Full Warranty


A full warranty means:

  1. The warrantor will fix or replace any defective product, including removal and reinstallation if necessary, free of charge.
  2. It is not limited in time (say, to one or two years).
  3. It does not either exclude or limit payment for consequential damages unless the exclusion or limitation is printed conspicuously on the face of the written warranty.
  4. If the product cannot be repaired or has not been repaired after a reasonable number of efforts to repair it, the consumer may choose between a refund and a replacement.
  5. The warrantor cannot impose duties on the consumer except reasonable duties (the warranty cannot require the consumer to ship a piano to the factory) or a duty not to modify the product.
  6. The warrantor is not required to fulfill the warranty terms if the problem was caused by damage to the product through unreasonable use.

A full warranty does not have to cover the whole product. It may cover only part of the product, such as the picture tube of a television set. Also, anyone who owns the product during the warranty period may invoke or use the warranty.

My Consultancy–Asif J. Mir – Management Consultant–transforms organizations where people have the freedom to be creative, a place that brings out the best in everybody–an open, fair place where people have a sense that what they do matters. For details please visit www.asifjmir.com, and my Lectures.

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21st Century Corporate Strategy


Business, government and society are independent and their relationship is complex in every nation. General systems theory tells us that all organisms or systems are affected by their host environments; thus, an organization must be appropriately responsive to changes and conditions in its environment to survive and succeed.

The web of interactions between business, government, and society creates a system of stakeholders—groups affected by and influential in corporate decisions and actions. The analysis of these stakeholders—who they are, what power they hold, and the ways in which they interact with one another—helps managers understand the nature of their concerns and needs and how these relationships are changing. If the creation of stakeholder networks is a natural process for organizations, managers must learn how to understand and utilize these relationships. The business of the 21st century must have managers who understand the importance of creating business strategies that include these considerations.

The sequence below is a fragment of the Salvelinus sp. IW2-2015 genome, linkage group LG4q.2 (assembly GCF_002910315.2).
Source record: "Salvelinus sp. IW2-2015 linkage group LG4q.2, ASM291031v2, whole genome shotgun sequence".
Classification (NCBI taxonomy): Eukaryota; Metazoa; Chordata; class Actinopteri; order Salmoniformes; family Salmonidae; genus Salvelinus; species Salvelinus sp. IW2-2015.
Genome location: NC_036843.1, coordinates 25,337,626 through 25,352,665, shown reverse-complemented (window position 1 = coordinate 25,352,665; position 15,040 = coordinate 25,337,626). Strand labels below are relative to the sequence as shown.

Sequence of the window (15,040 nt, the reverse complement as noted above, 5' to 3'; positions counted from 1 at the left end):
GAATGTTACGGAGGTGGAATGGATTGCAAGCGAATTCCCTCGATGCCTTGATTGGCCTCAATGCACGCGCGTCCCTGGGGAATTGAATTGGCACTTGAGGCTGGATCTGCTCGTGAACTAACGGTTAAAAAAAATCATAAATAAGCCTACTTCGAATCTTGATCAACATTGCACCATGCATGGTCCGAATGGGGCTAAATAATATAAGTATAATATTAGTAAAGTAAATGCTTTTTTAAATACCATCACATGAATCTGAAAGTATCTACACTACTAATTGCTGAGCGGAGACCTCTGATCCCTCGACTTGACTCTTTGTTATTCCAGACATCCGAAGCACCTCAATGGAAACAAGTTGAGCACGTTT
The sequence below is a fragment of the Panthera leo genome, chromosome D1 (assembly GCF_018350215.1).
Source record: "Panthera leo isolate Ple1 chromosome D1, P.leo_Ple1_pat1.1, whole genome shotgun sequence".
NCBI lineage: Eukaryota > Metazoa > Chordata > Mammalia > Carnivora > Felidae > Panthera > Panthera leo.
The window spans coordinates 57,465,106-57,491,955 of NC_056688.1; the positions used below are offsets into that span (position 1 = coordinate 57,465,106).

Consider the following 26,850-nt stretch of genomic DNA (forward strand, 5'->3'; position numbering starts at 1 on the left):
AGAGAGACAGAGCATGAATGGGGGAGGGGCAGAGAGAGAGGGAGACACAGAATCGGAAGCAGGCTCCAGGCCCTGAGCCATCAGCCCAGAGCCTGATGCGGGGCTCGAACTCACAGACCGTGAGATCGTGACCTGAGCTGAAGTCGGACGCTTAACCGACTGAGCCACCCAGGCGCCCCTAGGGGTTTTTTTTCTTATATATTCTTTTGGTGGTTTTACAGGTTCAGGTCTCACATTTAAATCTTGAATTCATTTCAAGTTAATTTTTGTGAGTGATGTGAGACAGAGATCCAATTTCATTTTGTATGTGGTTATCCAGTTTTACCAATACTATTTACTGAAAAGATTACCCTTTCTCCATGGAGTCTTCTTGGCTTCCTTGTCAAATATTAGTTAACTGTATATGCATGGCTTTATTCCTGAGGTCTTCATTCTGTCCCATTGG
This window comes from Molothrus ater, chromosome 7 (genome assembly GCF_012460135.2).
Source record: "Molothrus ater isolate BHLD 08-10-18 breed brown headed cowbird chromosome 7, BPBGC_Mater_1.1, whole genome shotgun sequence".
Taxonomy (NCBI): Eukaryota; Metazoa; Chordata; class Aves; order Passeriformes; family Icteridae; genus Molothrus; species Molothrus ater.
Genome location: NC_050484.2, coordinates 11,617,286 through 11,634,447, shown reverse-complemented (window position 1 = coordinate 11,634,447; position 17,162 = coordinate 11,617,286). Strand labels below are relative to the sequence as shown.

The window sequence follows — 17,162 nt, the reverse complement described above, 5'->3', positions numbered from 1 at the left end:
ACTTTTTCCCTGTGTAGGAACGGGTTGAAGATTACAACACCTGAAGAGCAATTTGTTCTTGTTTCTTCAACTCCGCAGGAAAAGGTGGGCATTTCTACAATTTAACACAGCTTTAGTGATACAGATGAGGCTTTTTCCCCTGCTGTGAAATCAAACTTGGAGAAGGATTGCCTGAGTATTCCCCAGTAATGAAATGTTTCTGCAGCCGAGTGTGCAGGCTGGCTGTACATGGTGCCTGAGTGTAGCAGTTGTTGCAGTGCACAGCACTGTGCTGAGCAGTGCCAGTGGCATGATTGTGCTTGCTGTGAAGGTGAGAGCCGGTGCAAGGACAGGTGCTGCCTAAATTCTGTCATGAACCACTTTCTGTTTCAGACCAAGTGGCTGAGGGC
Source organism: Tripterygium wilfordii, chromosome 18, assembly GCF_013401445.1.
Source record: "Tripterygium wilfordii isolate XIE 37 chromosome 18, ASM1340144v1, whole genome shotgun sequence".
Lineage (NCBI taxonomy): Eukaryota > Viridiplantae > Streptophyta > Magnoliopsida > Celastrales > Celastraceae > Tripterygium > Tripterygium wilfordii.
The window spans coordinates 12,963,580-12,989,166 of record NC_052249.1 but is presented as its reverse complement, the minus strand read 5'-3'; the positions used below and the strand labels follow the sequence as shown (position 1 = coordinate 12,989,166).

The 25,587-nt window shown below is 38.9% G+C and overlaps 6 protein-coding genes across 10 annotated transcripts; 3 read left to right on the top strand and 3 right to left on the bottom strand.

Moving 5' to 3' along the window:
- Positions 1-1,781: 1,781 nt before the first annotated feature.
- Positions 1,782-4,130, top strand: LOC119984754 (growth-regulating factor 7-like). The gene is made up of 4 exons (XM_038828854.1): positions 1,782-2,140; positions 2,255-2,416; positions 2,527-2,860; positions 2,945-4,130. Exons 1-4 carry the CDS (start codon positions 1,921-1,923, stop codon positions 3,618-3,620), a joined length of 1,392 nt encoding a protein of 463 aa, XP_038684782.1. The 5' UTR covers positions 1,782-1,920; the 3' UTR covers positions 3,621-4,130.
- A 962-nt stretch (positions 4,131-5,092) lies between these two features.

The relationship between business and society is also continuously changing. People, organizations, and social change; inevitably, new issues will arise and challenge managers to develop new solutions. To be effective, corporate strategy must respond to the biggest and most central questions in the public’s mind. People expect businesses to be competitive, to be profitable, and to act responsibly by meeting the reasonable expectations of stakeholders. The corporation of the 21st century is certain to be affected by global economic and political trends, powerful new technologies, and a global population of stakeholders who will expect their interests to be integrated into the thinking of the companies from which they buy goods and services, to which they contribute labor and ideas, and to which they extend the hospitality and support of their communities.

My Consultancy–Asif J. Mir – Management Consultant–transforms organizations where people have the freedom to be creative, a place that brings out the best in everybody–an open, fair place where people have a sense that what they do matters. For details please visit www.asifjmir.com, and my Lectures.

Public Policy


Public policy is a plan of action undertaken by government officials to achieve some broad purpose affecting a substantial segment of a nation’s citizens. It is also is what a government chooses to do or not to do. Governments generally do not choose to act unless a substantial segment of the public is affected and some public purpose is to be achieved. This is the essence of the concepts of governments acting in the public interest.